That’s a gnawing concern for everyone, the ultra-rich in particular, who would like their considerable wealth to be preserved, grown and passed down many generations. Family Offices can step in here too by organising family meetings, mediating disputes and giving unbiased advice. They can also facilitate dispute settlement, and provide relevant education to younger family members to align them to the values that helped generate the wealth in the first place.

All this can be quite useful to the rich who have made their money or are busy making it but have many constraints to deal with — lack of knowledge to handle with wealth matters, the risk of receiving biased advice, and paucity of time to take charge of the family’s finances.

It is the comprehensive and customised nature of services offered by a Family Office that distinguishes it from a Wealth Management service.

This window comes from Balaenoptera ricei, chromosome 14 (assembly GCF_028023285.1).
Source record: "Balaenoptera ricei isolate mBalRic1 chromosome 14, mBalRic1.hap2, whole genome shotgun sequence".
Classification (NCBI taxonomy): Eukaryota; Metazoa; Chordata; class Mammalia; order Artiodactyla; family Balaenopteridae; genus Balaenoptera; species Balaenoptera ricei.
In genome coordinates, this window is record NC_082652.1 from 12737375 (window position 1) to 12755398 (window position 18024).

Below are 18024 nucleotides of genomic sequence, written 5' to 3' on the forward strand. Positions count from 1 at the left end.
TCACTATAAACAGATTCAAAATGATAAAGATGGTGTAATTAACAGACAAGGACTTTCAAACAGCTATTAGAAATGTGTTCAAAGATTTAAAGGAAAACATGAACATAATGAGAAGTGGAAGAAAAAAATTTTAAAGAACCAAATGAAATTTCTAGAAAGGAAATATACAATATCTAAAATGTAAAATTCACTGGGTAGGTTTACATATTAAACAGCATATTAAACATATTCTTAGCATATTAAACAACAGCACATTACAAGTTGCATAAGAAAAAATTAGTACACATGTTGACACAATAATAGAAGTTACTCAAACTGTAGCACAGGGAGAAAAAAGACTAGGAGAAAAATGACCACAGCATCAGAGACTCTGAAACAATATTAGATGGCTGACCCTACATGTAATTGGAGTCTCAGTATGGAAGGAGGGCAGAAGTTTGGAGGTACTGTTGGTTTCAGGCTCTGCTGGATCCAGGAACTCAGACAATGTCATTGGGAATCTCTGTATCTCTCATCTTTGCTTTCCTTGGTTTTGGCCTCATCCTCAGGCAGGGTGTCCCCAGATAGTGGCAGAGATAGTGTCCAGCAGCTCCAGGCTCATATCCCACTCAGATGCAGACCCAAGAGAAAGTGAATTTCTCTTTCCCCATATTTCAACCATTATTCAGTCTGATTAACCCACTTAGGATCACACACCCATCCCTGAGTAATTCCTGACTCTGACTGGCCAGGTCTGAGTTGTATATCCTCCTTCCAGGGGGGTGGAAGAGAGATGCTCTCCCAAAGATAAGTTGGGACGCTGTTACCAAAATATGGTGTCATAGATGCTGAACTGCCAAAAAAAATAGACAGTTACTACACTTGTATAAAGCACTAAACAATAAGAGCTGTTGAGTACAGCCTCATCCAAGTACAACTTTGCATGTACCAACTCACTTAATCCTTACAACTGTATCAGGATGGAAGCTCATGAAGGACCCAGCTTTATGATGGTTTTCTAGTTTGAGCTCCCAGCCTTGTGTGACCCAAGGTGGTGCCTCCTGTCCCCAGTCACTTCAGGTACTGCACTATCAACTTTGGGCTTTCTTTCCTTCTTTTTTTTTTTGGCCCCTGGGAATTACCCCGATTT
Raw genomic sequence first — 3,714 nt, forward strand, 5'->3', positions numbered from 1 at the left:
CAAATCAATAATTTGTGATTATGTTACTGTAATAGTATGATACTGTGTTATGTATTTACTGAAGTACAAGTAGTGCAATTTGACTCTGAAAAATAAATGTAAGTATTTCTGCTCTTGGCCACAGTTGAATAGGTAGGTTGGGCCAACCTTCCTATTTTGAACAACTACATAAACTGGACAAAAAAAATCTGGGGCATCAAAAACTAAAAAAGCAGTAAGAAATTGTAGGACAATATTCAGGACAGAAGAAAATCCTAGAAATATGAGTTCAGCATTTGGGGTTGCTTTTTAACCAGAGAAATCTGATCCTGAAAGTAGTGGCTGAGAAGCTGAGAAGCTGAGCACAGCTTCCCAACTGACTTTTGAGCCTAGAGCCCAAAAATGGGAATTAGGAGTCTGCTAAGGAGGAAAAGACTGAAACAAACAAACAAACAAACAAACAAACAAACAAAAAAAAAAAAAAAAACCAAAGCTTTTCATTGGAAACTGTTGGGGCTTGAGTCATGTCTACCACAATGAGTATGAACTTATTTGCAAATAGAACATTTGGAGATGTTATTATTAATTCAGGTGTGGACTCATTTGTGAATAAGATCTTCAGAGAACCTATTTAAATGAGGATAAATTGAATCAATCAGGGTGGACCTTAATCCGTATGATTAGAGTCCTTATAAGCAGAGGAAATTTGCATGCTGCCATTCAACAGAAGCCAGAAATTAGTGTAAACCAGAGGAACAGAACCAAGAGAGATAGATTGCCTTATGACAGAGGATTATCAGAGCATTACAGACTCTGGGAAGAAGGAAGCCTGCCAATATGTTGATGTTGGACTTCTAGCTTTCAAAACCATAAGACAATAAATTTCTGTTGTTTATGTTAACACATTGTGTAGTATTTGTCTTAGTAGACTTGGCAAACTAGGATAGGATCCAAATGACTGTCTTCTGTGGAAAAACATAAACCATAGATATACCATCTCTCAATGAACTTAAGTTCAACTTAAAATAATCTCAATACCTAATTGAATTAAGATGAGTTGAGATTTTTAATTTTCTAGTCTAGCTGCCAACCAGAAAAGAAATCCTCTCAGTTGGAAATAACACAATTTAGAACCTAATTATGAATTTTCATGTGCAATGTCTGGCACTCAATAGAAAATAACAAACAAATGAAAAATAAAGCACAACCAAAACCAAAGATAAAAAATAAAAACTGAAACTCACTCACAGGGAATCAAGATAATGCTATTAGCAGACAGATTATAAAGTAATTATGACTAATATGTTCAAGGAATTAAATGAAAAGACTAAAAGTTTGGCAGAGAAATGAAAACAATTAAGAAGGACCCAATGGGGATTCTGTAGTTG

A Family Office may not suffer the disadvantage of having to push products to its clientele as they don’t look to product vendors for commissions.

Most Family Offices adopt an ‘open architecture’ investment systems which help them offer unbiased advice and select products that are in the best interests of the family’s wealth.

Family Offices have been around in India for some time but the market is still in a nascent stage. Family Office providers estimate that 200 to 350 families in the country use the services of such offices. But the idea is likely to pick up pace, thanks to the sharp rise in the wealth of many families. This has been aided by a growing economy and soaring stock market capitalisations. A report by WealthInsight, which tracks the world’s rich, says that India’s dollar-millionaire numbers have risen from 1,93,000 in 2009 to 2,48,000, and it is expected to increase to 3,58,000 in 2018. This will include around 80 dollar-billionaires, up from around 60 today. It is fair to expect that some of both the old money and new rich will consider Family Offices in the coming years.